Q: What is the least positive number that is divisible by three different primes?

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no the smallest number that is divisible by four different primes would be 210

6 because it is divisible by 2 and 3.

Yes.

935

Sol: 24 = 3 x 8, where 3 and 8 are co-primes. The sum of the digits in the given number is 36, which is divisible by 3. So, the given number is divisible by 3. The number formed by the last 3 digits of the given number is 744, which is divisible by 8. So, the given number is divisible by 8. Thus, the given number is divisible by both 3 and 8, where 3 and 8 are co-primes. So, it is divisible by 3 x 8, i.e., 24.

Except for 1, all of them.

No. The smallest 4 primes are 2, 3, 5 and 7 and their product is 210.

If by "least number" you mean "smallest positive integer", then the answer is the product of the three smallest primes: 2x3x5 = 30

No, it is not a prime number, it is divisible by 2, 625, 5, 250, 10, 125, and probabaly more than that. Primes are only divisible by 1 and itself.

Just 7. Any other number divisible by 7 isn't prime.

No. The 4 smallest primes are 2 3 5 7. Multiplying these gives 210. Note that 1 is not regarded as a prime no. If it were to be then no other number could be prime for all of them are divisible by 1.

Only integers (whole numbers) can be primes. A prime is a number that is only divisible by 1 and itself. 43.2 and all other decimal numbers are not divisible by 1.

There is no such number. If you restrict yourself to integers, there are numbers - such as primes, that are not divisible by an integer other than one. And if you do not restrict yourself to intgers, then there is no smallest number sincce given any number, half that number will be smaller and will be a divisor.

Every even number is evenly divisible by 2.

It is 11*13 = 143

The largest integer that is not the product of two or more different primes would be the largest prime number. Because there are an infinite number of prime numbers, there is no largest integer that is not the product of two or more different primes.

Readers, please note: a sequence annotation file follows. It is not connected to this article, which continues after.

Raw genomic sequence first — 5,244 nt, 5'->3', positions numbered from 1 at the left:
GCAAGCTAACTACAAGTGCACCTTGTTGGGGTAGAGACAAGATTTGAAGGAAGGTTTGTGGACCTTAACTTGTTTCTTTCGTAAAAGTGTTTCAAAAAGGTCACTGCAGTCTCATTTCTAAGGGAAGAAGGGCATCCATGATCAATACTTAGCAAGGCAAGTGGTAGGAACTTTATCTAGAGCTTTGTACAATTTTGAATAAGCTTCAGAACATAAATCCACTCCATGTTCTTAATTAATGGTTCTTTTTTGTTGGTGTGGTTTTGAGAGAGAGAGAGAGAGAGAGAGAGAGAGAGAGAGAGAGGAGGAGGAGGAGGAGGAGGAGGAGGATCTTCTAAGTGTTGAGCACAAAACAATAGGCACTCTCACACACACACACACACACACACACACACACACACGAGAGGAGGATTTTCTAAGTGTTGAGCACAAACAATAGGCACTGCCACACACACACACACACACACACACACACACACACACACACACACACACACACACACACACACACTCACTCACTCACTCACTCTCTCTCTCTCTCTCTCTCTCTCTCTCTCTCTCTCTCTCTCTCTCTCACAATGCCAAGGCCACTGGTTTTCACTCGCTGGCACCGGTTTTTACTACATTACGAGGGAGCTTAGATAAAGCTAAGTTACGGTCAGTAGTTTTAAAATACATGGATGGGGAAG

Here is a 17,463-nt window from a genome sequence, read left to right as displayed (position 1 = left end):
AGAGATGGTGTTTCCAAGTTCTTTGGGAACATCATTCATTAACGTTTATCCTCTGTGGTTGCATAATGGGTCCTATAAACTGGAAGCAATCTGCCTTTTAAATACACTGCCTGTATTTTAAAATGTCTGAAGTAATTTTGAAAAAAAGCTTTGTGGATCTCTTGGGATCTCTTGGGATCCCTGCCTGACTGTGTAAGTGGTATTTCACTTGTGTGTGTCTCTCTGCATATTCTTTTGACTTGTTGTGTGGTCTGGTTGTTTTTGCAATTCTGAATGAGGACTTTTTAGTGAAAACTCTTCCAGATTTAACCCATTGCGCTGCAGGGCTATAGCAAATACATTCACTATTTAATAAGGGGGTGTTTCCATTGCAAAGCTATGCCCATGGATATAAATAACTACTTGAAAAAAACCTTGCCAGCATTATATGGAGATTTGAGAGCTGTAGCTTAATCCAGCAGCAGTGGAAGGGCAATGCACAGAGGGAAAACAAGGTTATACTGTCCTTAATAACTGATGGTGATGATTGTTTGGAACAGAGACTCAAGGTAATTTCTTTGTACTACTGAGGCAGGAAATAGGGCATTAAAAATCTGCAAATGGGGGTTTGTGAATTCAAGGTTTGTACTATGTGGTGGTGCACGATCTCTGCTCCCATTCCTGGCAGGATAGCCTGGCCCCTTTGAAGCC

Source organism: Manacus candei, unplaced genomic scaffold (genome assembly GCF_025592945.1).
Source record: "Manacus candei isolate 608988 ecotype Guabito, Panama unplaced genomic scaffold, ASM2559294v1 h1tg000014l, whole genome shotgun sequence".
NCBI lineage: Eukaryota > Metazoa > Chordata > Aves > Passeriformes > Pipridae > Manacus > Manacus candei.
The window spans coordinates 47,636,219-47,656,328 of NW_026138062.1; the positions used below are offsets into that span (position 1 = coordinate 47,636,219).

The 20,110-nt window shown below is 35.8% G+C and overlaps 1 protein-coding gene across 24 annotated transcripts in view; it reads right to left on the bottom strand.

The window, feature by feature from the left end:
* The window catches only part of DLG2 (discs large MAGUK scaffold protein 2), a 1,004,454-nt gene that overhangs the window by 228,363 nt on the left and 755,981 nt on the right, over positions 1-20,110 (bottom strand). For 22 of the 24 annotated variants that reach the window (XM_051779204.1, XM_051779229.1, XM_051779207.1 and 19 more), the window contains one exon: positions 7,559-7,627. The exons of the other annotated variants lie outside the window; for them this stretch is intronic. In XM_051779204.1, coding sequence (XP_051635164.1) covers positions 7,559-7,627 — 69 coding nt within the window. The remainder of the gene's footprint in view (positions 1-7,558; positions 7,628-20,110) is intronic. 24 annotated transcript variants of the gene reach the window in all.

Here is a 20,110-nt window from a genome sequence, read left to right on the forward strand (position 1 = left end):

2 * 3 * 5 * 7 = 210 is the smallest one divisible by four unique prime numbers. However, there are an infinite number of them, since there are an infinite number of primes.

There is none. The only even prime number (even meaning divisible by two, and primes being numbers divisible only by the integers 1 and themselves) is 2.

No - 51 is divisible by 3.

36.

216

In any large range of numbers, more so the higher and larger the range is, there will be more composites than primes. It is far more likely that a given number will be divisible by some number less than the number itself, the higher you go.

100 is divisible by 1, 2, and 5. 1 is not itself a prime number; 101 is a prime; 102/2 =51 102/3 =34 102/17=6

8 has three primes (2x2x2) in its factorization, and 30 is the smallest number having three different primes (2x3x5) in its factorization.

Yes. To prove this, we must first assume the answer to be no. If there are a finite number of primes, there must be a largest prime. We'll call this prime number n. n! is n*(n-1)*(n-2)*...*3*2*1. n!, therefore, is divisible by all numbers smaller than or equal to n. It follows, then that n!+1 is divisible by none of them, except for 1. There are two possibilities: n!+1 is divisible by prime numbers between n and n!, or it is itself prime. Either way, we have proved that there are prime numbers greater than n, contradicting our initial assumption that primes are finite, proving that the number of primes is infinite.